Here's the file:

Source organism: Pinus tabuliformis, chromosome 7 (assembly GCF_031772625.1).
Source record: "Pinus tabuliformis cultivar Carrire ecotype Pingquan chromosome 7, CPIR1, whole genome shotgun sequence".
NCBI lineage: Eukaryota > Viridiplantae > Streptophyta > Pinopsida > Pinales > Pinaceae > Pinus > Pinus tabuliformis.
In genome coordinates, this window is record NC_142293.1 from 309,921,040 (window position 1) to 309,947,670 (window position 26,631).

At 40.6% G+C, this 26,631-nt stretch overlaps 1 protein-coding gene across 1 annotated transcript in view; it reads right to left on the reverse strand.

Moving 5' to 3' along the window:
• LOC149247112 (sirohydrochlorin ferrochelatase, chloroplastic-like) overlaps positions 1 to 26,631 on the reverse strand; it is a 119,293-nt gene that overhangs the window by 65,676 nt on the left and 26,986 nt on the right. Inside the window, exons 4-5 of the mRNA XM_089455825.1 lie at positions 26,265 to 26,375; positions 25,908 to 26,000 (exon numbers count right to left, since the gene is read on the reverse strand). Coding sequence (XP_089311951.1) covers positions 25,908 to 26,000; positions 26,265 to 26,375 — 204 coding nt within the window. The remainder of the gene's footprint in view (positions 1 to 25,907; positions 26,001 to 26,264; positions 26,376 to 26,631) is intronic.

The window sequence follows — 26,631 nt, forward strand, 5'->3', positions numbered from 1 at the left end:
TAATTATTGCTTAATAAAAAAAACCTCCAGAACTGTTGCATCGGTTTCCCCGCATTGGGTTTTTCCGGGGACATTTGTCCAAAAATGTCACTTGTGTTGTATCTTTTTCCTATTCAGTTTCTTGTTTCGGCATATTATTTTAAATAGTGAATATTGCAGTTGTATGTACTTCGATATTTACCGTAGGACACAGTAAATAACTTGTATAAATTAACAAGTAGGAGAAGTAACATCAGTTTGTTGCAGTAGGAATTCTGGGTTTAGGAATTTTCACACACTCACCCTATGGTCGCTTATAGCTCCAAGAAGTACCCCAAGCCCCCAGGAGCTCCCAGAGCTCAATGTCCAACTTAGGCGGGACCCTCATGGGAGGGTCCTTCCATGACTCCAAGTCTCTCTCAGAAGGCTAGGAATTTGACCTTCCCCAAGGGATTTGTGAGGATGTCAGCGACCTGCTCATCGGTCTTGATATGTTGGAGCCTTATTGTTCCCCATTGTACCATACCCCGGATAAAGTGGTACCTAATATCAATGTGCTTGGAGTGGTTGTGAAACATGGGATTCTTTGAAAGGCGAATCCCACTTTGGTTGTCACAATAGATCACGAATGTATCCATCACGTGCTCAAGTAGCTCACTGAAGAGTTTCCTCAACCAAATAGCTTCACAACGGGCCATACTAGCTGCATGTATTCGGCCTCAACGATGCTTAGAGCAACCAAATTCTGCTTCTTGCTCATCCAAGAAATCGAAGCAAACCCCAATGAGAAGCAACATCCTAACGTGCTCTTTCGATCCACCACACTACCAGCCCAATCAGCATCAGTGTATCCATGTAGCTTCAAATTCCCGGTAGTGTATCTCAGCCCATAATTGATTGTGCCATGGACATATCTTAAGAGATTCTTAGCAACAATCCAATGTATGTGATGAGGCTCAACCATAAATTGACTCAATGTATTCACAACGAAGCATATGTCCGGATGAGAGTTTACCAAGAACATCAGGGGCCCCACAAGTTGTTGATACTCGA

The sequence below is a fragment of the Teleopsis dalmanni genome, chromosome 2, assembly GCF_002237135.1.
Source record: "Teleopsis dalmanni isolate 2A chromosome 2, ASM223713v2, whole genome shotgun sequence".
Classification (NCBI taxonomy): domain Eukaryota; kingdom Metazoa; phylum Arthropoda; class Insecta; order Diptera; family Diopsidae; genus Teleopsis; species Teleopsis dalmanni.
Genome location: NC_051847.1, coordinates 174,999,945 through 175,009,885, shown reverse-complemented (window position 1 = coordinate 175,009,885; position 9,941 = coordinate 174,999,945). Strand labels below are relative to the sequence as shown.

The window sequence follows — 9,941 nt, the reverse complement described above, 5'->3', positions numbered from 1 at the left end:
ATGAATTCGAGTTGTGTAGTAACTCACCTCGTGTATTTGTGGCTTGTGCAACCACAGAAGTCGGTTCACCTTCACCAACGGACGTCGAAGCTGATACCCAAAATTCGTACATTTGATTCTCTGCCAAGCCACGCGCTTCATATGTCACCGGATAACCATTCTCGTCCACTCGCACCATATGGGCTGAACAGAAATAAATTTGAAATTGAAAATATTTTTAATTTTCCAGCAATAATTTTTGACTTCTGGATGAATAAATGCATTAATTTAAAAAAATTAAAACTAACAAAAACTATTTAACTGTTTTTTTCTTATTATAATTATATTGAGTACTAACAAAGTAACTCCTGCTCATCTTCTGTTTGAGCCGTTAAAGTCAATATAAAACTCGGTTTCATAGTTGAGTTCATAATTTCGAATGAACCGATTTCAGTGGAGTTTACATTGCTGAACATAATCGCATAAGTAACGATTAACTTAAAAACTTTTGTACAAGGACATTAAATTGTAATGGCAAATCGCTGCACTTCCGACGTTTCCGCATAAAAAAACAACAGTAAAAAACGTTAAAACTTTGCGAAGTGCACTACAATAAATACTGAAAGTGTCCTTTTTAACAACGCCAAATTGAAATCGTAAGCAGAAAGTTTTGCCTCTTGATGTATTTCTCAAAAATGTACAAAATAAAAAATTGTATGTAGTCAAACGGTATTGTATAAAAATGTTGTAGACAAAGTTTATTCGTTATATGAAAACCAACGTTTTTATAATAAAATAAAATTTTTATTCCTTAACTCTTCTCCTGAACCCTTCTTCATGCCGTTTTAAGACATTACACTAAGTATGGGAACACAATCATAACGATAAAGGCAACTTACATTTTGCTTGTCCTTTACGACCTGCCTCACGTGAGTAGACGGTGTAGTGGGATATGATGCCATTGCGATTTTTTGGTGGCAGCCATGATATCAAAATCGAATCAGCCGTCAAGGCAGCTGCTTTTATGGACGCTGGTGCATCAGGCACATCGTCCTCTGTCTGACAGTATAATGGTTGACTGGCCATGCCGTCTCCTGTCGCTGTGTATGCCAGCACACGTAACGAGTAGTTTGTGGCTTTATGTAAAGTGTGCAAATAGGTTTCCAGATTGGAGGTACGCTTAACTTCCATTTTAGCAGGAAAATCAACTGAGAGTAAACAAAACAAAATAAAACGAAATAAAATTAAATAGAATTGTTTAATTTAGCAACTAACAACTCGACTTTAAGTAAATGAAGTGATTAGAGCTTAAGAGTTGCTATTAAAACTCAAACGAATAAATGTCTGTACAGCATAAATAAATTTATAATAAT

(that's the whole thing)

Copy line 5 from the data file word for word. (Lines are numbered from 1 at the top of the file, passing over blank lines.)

At 40.6% G+C, this 26,631-nt stretch overlaps 1 protein-coding gene across 1 annotated transcript in view; it reads right to left on the reverse strand.